Which wheels or wheelsets are compatible with the required through axle sizes for this frame?

Jon, Spacing on the Scenero is a bit obscure. I had Psimet wheels build up 38mm carbon clinchers w/ DT Swiss 350s. I'm pretty certain DT Swiss offers end caps for 240s to fit the Scenero as well. I went w/ centerlock disc set-up. I know Bitex does an inexpensive hub, but you will have to go w/ ISO disc set-up. LBS is telling me Industry Nine now make hubs for 9x100, 10x135 thru axles. Hope this helps.

A lot of wheel manufacturers now make changeable endcaps for their wheelsets. I put a set ENVE’s on mine with DT240 hubs and just ordered the proper endcaps. They work perfectly.

Unanswered Question

Curious as to how wide a tire the Scenero frame/fork will accommodate?

Great bike, really a rare gem

  • Familiarity: I've put it through the wringer

I purchased a 59CM bike (6'3 - 190 pound rider) in June of 2016 from CC. The process was great, I was able to upgrade the offered bike from Force to Sram RED and customize the rear cassette to a Force ... basically Competitive Cyclist went out of their way to provide a great bike at a fantastic price.

Shipment was fast and the bike arrived on a Thursday before our local Colorado Triple Bypass Ride on Friday. My first ride of more than a block was on the triple (120 miles 10k+ elevation in the Rockies) and it really opened my eyes as to the greatness of the Sram hydraulic brakes and the overall competency of the Storck.

I have a 2017 S-Works Tarmac, it climbs better. I have a Dogma F8 on 50mm wheels, it is faster on the flats. The Storck remains my go to bike for many rides in both situations; it really does fit the goldilocks slot.

How much does your Storck weigh?

Excellent bike & best in class service

  • Familiarity: I've put it through the wringer

The Storck Scenero Disc is a phenomenal all-around ride. When it seems like many bikes compromise to fit increasingly niche uses, this thing checks all the boxes. For the bargain price point that CC is offering it's stiff, light, and responsive. With forward-looking design features like disc brakes, thru-axles, and the oversized chainstays I fully expect this to be my go to bike for a while. If you get the right set-up it's comfortable and the crisp efficiency of the ride makes you want to step on it -- even after 100+ miles in the saddle.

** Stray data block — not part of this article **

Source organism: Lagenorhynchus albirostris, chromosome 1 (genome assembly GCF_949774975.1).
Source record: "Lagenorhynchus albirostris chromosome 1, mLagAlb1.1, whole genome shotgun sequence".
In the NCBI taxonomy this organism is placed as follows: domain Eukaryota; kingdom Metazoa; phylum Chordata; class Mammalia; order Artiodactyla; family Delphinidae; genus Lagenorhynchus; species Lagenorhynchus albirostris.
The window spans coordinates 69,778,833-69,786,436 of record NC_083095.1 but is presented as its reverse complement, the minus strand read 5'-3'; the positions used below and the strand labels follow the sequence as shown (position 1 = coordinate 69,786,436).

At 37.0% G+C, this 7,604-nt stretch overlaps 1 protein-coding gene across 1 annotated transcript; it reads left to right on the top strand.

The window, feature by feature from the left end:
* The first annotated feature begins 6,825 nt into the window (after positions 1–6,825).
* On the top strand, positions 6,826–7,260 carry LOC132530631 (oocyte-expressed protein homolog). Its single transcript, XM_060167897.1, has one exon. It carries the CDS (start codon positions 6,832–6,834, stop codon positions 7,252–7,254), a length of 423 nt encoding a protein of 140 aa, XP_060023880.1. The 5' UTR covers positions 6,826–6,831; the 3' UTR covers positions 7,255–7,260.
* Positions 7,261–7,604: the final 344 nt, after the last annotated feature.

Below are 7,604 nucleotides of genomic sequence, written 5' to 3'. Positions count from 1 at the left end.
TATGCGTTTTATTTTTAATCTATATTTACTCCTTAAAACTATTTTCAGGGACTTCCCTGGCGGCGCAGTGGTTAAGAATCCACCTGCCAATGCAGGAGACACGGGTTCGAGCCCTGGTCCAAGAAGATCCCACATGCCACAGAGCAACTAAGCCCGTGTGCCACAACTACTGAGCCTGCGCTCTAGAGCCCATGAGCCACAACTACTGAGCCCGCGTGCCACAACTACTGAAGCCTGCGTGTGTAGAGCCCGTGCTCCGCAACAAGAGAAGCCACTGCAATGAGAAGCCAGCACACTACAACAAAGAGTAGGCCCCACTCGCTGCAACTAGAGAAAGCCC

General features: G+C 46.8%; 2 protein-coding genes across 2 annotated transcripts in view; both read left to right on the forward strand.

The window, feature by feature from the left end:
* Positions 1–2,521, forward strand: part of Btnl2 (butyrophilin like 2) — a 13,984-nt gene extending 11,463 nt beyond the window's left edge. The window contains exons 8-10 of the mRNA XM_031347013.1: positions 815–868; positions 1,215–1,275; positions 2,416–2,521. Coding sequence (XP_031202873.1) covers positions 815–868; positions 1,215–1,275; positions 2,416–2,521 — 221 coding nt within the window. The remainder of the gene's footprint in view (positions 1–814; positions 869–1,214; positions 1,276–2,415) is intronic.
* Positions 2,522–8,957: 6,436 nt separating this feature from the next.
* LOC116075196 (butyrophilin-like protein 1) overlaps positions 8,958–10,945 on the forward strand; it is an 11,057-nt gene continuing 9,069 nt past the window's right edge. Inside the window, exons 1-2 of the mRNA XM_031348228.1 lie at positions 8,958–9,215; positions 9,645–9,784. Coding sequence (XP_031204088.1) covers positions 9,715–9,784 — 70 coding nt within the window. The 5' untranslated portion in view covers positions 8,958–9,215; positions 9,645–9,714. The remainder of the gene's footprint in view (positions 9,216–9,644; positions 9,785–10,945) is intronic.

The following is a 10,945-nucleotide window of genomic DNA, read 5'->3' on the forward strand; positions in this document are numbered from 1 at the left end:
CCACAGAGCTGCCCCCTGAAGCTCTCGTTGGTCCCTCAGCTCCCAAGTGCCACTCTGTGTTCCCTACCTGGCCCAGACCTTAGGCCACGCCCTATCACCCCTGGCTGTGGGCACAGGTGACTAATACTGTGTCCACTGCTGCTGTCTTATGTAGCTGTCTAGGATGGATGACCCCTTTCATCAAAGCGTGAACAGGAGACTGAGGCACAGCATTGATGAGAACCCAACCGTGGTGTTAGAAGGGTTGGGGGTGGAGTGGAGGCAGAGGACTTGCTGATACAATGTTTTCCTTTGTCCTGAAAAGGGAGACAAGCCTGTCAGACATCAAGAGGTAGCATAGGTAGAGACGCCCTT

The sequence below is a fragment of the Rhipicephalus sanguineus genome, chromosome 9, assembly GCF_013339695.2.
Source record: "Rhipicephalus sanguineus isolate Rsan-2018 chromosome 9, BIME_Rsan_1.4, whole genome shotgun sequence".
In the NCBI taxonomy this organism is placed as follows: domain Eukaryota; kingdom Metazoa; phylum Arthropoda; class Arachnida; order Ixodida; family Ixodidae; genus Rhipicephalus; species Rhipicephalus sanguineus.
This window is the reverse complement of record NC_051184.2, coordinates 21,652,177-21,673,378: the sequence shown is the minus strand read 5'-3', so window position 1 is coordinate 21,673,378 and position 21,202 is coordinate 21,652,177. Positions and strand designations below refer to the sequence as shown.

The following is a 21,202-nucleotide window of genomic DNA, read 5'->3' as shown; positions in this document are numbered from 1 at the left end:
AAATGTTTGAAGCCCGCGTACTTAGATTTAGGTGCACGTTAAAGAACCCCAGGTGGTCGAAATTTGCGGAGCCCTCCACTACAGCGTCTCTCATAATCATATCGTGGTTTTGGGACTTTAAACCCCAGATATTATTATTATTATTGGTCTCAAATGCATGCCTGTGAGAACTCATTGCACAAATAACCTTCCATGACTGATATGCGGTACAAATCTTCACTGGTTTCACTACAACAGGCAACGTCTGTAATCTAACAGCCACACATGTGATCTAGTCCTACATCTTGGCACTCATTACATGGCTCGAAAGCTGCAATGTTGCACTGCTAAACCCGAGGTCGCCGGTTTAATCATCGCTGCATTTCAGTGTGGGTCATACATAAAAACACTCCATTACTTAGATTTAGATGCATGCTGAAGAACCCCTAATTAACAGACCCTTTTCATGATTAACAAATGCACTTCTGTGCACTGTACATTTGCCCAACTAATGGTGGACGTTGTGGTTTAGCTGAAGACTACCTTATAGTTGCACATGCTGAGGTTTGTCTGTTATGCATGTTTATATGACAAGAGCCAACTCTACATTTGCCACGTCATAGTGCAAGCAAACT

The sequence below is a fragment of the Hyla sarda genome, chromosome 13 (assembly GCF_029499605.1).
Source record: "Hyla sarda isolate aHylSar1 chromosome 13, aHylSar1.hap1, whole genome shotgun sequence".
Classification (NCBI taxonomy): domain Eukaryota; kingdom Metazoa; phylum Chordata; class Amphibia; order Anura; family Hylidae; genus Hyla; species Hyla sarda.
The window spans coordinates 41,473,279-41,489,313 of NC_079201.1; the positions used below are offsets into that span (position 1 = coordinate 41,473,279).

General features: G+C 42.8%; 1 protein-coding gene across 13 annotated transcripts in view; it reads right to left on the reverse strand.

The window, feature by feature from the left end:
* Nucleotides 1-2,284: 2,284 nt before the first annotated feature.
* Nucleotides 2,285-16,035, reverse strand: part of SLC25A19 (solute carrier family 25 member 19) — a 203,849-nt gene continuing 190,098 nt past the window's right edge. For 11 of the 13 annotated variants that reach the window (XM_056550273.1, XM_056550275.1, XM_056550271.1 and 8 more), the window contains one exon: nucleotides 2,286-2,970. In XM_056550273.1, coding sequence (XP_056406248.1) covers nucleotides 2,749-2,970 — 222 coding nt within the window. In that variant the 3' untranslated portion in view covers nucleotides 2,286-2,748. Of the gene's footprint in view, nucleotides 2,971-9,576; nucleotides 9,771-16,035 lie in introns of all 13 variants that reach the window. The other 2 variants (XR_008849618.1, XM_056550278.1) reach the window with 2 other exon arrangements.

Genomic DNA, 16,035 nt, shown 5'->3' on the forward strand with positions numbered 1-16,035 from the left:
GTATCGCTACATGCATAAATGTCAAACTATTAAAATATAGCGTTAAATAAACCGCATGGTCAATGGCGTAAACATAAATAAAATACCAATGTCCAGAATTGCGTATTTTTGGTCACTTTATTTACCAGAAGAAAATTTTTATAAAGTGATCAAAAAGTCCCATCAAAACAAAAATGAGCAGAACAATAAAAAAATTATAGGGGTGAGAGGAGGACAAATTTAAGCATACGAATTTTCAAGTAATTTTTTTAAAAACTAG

I have never bought a bike online before but I cannot rate CC highly enough. They helped me through each step of the process and accommodated every request for zeroing in on my perfect build. I'm 6'5'' and the 63cm with an extra long stem has been perfect. Outfitted with Force 22 and a 175mm crank and 53/39 gearing I would argue you cannot find a better deal on a racey, disc-equipped road frame.

I also have to note that within my riding group the Storck stands out. It's a cool looking bike and when every LBS out there is hawking Evos or Tarmacs this has some personality to it.

Excellent bike & best in class service

What's the weight on your Storck?

Any idea what is the tire clearance on this frame? Can you install 28 mm?

Liviu, I have the non-disc version of this frame. I have a 25mm tire on the rear and I had a 25mm on the front but it would rub the fork on turns or on out-of-the-saddle hard efforts, so I had to go back to a 23mm on the front. I don't if the wheel/tire clearance is the same between disc and non-disc versions, but if they are, you would have the same issue that i have.


    expensive and very weighty

    light stiff reactive

    • Familiarity: I've used it once or twice and have initial impressions

    Storck makes some of the best bike out there, the Scenero disc is right in line with that. We don't have the build kit option on this frame but get in touch with me and I can give you pricing and options for building a complete bike with the Scenero disc frameset.